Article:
I think we began – when we stopped thinking of how do we arrange this society maximally for everybody, I think we began to lose the run of ourselves. I’ll give you a perfect metaphor for it if you like: the difference between our hospitals and our hospices. Now, my partner’s father died a year and a half ago in St Francis hospice in Raheny, and I am still in awe of the humanity, the civility, the respect, the kindness that was shown to him. When he went in, the care workers came to talk to him. Then when we came to visit him they sat down and talked with us. Then they talked with the nurses who came and talked to Larry. Then the nurses and the care workers discussed with the doctor what care programme he needed. And between them they told the administration what was needed in this particular case. And it works flawlessly. Contrast that with an aunt who died in a hospital – I won’t even say where – who was basically put into a system where managers, invisible managers, somewhere up the line were saying ‘ we need so many beds free on such and such a date’, and the whole care programme, so-called, is being managed from the top down. You have two models and by and large we choose the wrong one.”

Bird: “But Theo you know that people say that once you get into the general hospital system, whatever about the difficulty of getting there, but when you actually get into it, again, like the hospice, the nurses, the doctors, they really do incredible work.”

Dorgan: “But Charlie you’re making my point for me: a rationally devised society would be a republic, a rationally devised health service would be managed from the bottom up, by the primary caregivers, the nurses and doctors, the ones who actually heal people, instead of – we’ve imported this kind of MBA mindset, the idea that one management style or strategy fits all. We had it in the arts for a while. We had centralised diktats coming out of Merrion Square. If there’s one thing I am proud of, in my whole parallel life as an arts manager, I spent five years on the Arts Council, and we restored the idea of the autonomy of the individual artist and the individual arts organisation to dig where you stand, in the old Buddhist proverb. You have to do what you know how to do best.”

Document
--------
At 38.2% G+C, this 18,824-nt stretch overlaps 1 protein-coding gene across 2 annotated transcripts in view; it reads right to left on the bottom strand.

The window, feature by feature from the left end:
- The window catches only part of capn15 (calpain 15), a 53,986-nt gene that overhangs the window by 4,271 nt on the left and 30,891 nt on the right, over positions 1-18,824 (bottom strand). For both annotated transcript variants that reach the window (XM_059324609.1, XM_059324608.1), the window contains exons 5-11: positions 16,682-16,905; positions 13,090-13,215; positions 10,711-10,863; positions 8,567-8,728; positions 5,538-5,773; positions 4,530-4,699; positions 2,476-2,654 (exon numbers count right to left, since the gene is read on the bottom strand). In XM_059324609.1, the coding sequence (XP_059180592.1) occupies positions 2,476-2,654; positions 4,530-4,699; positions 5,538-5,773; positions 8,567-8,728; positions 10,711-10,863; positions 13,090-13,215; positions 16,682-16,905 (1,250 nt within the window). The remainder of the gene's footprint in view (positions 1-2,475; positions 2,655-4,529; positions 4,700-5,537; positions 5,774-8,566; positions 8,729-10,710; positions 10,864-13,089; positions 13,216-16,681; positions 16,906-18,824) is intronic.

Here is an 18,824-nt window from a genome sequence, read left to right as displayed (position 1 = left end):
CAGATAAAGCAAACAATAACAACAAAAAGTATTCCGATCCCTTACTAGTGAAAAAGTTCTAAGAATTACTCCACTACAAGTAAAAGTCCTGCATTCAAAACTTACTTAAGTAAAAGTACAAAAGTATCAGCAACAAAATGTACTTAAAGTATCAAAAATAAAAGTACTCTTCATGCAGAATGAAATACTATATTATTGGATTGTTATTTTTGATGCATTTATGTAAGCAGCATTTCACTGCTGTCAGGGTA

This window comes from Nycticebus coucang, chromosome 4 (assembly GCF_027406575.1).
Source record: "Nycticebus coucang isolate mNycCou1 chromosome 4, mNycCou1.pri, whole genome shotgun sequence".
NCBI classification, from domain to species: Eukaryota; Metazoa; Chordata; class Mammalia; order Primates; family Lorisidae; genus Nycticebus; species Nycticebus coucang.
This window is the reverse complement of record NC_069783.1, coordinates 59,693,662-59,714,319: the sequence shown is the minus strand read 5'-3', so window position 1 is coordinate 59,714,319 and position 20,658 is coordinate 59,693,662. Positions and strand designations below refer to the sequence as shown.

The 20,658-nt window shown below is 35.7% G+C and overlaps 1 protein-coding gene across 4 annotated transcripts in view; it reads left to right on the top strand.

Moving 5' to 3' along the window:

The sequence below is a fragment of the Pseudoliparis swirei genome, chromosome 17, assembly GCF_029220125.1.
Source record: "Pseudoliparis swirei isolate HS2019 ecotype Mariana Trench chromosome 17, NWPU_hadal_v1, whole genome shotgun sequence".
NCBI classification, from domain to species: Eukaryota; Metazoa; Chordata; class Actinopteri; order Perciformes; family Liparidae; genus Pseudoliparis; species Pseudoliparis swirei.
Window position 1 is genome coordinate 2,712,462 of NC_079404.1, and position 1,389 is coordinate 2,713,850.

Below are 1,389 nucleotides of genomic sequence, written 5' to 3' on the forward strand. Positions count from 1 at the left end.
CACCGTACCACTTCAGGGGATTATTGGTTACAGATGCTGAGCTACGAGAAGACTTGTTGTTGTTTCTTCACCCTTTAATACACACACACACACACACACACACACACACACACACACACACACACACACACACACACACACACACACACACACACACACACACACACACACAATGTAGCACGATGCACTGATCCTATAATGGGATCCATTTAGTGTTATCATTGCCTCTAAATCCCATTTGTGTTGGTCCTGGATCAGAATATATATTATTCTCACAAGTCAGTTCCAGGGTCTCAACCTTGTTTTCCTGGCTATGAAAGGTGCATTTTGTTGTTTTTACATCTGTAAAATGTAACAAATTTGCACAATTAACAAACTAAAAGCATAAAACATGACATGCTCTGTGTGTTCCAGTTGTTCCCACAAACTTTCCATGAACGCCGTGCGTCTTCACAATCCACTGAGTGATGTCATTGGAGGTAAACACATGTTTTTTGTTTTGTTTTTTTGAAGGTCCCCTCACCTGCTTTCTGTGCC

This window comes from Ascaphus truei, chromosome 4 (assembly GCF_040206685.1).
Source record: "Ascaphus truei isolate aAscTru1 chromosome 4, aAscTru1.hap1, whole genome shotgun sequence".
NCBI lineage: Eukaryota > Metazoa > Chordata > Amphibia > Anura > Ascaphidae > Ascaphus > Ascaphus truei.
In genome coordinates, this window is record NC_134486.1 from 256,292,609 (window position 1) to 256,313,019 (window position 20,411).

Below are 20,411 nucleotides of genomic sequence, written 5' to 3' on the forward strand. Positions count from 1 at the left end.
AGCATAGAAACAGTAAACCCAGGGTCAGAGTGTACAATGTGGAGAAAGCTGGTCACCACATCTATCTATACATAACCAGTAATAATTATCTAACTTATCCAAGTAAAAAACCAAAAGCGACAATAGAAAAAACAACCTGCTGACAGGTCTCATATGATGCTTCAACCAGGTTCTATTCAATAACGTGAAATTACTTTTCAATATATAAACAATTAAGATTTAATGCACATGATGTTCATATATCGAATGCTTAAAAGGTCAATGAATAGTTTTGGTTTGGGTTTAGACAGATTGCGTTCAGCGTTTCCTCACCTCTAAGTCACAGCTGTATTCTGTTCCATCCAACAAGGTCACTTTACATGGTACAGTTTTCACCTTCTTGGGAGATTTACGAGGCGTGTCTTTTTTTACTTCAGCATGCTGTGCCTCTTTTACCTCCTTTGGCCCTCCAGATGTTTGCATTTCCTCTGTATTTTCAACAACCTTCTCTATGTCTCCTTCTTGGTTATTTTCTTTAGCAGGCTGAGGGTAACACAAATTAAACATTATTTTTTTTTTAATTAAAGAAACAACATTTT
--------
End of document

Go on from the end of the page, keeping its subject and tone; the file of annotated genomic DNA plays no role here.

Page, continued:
Bird: “Do you mind me asking are you a religious person or a spiritual person or both?”

Dorgan: “I’m certainly not a religious person. I don’t have the discipline or the belief, simply the belief, to offer allegiance to…”

Bird: “Do you struggle with that?”

Dorgan: “No. I don’t. I stopped being a Catholic at the age of 14. The Christian Brothers’ way of being Christians was a great incentive to think out what Christianity meant to me. I don’t have a hard and fixed position on it. I think that one of the things agnostics and atheists – I consider myself agnostic because I simply don’t know – one of the things we should think more about is respecting the truth of belief for a lot of people. Just because you can’t believe it doesn’t mean that you should disrespect other people who do. But I simply find myself unable to believe.”

Bird: “Can I ask you about the role of the poet…?”

Dorgan: “That’s the simplest question. The role of the poet is to make poems. The role of the musician is to make music. And to make what you can as best you can. If there’s a function for the post, as opposed to a role, I think it’s to try to keep language clear. One of the reasons we are in such a mess in this country is – and it’s right across the western world – is our words have become emptied of meaning. I can’t remember the last time a politician said: ‘I cannot in honour stand by what I did’.”